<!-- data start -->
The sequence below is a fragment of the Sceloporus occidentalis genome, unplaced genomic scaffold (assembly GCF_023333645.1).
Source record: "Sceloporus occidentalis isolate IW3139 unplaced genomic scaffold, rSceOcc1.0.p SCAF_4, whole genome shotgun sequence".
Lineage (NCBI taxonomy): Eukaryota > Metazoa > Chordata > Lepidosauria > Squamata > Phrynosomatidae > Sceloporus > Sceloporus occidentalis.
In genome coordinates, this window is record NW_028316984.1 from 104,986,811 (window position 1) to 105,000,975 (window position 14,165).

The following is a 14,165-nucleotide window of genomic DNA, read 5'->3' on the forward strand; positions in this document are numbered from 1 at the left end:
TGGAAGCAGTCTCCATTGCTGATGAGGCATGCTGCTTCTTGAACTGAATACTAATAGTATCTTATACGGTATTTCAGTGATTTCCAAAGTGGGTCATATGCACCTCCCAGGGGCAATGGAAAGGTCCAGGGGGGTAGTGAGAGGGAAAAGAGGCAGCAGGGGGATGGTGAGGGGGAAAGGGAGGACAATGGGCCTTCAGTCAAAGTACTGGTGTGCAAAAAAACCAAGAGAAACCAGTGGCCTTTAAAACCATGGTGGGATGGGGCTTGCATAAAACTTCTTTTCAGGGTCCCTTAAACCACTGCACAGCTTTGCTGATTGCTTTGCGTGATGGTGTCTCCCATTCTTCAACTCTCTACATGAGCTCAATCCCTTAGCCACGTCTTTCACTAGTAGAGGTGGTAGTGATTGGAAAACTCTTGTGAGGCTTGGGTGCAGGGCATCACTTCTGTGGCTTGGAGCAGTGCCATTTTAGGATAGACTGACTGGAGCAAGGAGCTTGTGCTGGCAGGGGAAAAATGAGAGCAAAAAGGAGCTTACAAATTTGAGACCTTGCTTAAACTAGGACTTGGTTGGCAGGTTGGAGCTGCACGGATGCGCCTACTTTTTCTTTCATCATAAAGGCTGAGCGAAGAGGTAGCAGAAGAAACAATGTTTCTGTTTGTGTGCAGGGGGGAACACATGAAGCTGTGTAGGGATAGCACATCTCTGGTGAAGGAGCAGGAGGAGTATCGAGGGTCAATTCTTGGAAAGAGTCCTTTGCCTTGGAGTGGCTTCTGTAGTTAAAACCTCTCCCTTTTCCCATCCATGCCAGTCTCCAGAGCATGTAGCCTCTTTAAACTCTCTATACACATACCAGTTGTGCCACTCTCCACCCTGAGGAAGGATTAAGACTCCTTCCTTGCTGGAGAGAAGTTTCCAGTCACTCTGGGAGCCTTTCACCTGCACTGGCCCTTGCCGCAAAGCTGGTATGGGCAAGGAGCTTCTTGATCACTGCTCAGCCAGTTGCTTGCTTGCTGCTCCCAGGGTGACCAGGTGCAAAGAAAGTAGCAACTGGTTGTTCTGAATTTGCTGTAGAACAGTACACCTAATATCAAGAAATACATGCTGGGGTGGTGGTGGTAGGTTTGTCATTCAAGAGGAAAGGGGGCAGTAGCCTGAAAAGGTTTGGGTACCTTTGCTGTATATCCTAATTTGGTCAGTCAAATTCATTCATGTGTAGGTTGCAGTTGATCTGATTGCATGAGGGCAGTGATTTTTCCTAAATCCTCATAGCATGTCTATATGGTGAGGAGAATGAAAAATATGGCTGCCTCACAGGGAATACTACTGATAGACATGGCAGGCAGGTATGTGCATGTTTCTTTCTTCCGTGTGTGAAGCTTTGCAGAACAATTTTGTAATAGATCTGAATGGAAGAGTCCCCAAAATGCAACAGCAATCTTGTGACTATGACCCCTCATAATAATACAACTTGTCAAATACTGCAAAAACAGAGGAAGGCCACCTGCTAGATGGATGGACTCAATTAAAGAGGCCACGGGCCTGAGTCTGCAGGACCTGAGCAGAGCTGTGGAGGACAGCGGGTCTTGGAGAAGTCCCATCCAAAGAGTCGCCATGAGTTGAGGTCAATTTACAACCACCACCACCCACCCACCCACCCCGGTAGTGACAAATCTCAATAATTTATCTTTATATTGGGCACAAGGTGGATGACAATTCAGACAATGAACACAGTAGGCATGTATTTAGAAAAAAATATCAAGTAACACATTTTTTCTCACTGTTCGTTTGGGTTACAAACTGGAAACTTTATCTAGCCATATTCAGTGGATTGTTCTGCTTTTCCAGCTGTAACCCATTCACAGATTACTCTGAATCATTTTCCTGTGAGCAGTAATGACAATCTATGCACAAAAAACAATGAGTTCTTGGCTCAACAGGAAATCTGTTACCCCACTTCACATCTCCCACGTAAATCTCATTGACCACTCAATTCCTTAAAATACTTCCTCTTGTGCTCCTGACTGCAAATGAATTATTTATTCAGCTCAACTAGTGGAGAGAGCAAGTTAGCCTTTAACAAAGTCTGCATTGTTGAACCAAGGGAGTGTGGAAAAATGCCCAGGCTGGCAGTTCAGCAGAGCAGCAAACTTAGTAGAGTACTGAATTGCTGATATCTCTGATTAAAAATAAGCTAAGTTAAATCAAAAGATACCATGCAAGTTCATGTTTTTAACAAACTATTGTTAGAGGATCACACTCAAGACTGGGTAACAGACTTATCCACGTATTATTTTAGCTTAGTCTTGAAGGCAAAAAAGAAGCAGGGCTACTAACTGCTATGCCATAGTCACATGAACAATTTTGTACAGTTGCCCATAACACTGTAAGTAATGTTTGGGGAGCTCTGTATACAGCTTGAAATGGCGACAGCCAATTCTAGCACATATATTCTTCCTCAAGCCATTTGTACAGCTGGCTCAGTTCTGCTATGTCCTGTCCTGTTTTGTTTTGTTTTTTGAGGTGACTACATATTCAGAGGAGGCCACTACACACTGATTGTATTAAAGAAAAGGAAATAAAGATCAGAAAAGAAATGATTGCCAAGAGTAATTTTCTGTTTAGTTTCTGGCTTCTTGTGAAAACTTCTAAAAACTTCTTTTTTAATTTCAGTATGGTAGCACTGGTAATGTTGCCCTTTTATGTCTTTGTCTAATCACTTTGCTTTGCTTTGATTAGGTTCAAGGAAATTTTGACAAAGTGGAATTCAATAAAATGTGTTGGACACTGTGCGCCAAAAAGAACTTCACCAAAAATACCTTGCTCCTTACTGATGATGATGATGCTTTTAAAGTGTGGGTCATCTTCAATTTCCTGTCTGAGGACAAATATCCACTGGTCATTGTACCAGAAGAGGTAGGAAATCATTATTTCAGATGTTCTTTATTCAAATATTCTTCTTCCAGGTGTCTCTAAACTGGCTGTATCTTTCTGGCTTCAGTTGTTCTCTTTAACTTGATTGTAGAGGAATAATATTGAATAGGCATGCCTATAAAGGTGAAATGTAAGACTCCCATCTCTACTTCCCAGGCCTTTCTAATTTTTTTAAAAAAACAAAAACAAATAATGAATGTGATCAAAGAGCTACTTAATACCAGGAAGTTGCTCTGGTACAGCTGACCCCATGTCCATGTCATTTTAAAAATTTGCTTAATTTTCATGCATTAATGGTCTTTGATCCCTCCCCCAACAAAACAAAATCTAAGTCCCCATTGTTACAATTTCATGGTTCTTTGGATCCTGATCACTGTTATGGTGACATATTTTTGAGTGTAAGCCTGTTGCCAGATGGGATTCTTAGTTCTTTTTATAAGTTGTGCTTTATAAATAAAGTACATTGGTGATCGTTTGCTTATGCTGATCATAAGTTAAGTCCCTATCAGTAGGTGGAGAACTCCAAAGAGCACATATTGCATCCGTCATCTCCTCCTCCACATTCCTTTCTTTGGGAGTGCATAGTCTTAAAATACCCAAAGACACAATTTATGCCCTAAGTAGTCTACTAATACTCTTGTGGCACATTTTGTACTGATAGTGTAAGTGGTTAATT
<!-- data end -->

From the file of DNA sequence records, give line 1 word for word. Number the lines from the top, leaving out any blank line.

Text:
The sequence below is a fragment of the Sceloporus occidentalis genome, unplaced genomic scaffold (assembly GCF_023333645.1).